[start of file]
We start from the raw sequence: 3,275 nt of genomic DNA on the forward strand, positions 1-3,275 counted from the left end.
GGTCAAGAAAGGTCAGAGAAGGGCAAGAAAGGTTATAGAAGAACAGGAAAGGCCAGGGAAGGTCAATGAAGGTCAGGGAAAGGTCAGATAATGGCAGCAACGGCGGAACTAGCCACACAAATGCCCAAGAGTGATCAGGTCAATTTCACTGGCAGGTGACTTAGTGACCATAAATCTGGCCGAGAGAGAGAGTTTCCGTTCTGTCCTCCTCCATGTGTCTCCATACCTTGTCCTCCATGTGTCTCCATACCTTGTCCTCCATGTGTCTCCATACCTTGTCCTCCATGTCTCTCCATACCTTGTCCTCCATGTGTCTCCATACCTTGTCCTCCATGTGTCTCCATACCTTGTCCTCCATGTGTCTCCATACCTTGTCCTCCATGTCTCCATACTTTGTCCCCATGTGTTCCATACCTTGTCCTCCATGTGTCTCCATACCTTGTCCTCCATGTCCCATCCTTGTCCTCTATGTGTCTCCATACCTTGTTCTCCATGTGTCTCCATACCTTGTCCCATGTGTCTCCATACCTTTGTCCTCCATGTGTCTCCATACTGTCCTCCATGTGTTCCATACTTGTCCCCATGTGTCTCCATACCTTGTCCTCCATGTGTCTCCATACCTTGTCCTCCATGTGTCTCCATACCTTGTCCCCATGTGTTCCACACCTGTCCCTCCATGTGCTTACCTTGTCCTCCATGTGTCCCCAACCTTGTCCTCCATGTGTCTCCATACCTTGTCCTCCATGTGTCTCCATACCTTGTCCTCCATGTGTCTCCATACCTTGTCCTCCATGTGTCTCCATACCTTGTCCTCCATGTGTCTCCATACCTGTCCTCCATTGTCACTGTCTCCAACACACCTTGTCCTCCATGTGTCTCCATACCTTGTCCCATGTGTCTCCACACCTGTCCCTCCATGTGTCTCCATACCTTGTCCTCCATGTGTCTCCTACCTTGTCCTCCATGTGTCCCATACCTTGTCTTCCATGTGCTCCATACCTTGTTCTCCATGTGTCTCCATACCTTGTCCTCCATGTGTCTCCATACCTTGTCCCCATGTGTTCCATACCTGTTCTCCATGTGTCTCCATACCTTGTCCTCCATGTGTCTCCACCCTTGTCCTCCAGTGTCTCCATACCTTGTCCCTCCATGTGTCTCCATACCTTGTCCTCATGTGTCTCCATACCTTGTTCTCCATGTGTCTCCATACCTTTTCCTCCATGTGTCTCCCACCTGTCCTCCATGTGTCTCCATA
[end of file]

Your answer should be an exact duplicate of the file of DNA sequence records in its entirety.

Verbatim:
We start from the raw sequence: 3,275 nt of genomic DNA on the forward strand, positions 1-3,275 counted from the left end.
GGTCAAGAAAGGTCAGAGAAGGGCAAGAAAGGTTATAGAAGAACAGGAAAGGCCAGGGAAGGTCAATGAAGGTCAGGGAAAGGTCAGATAATGGCAGCAACGGCGGAACTAGCCACACAAATGCCCAAGAGTGATCAGGTCAATTTCACTGGCAGGTGACTTAGTGACCATAAATCTGGCCGAGAGAGAGAGTTTCCGTTCTGTCCTCCTCCATGTGTCTCCATACCTTGTCCTCCATGTGTCTCCATACCTTGTCCTCCATGTGTCTCCATACCTTGTCCTCCATGTCTCTCCATACCTTGTCCTCCATGTGTCTCCATACCTTGTCCTCCATGTGTCTCCATACCTTGTCCTCCATGTGTCTCCATACCTTGTCCTCCATGTCTCCATACTTTGTCCCCATGTGTTCCATACCTTGTCCTCCATGTGTCTCCATACCTTGTCCTCCATGTCCCATCCTTGTCCTCTATGTGTCTCCATACCTTGTTCTCCATGTGTCTCCATACCTTGTCCCATGTGTCTCCATACCTTTGTCCTCCATGTGTCTCCATACTGTCCTCCATGTGTTCCATACTTGTCCCCATGTGTCTCCATACCTTGTCCTCCATGTGTCTCCATACCTTGTCCTCCATGTGTCTCCATACCTTGTCCCCATGTGTTCCACACCTGTCCCTCCATGTGCTTACCTTGTCCTCCATGTGTCCCCAACCTTGTCCTCCATGTGTCTCCATACCTTGTCCTCCATGTGTCTCCATACCTTGTCCTCCATGTGTCTCCATACCTTGTCCTCCATGTGTCTCCATACCTTGTCCTCCATGTGTCTCCATACCTGTCCTCCATTGTCACTGTCTCCAACACACCTTGTCCTCCATGTGTCTCCATACCTTGTCCCATGTGTCTCCACACCTGTCCCTCCATGTGTCTCCATACCTTGTCCTCCATGTGTCTCCTACCTTGTCCTCCATGTGTCCCATACCTTGTCTTCCATGTGCTCCATACCTTGTTCTCCATGTGTCTCCATACCTTGTCCTCCATGTGTCTCCATACCTTGTCCCCATGTGTTCCATACCTGTTCTCCATGTGTCTCCATACCTTGTCCTCCATGTGTCTCCACCCTTGTCCTCCAGTGTCTCCATACCTTGTCCCTCCATGTGTCTCCATACCTTGTCCTCATGTGTCTCCATACCTTGTTCTCCATGTGTCTCCATACCTTTTCCTCCATGTGTCTCCCACCTGTCCTCCATGTGTCTCCATA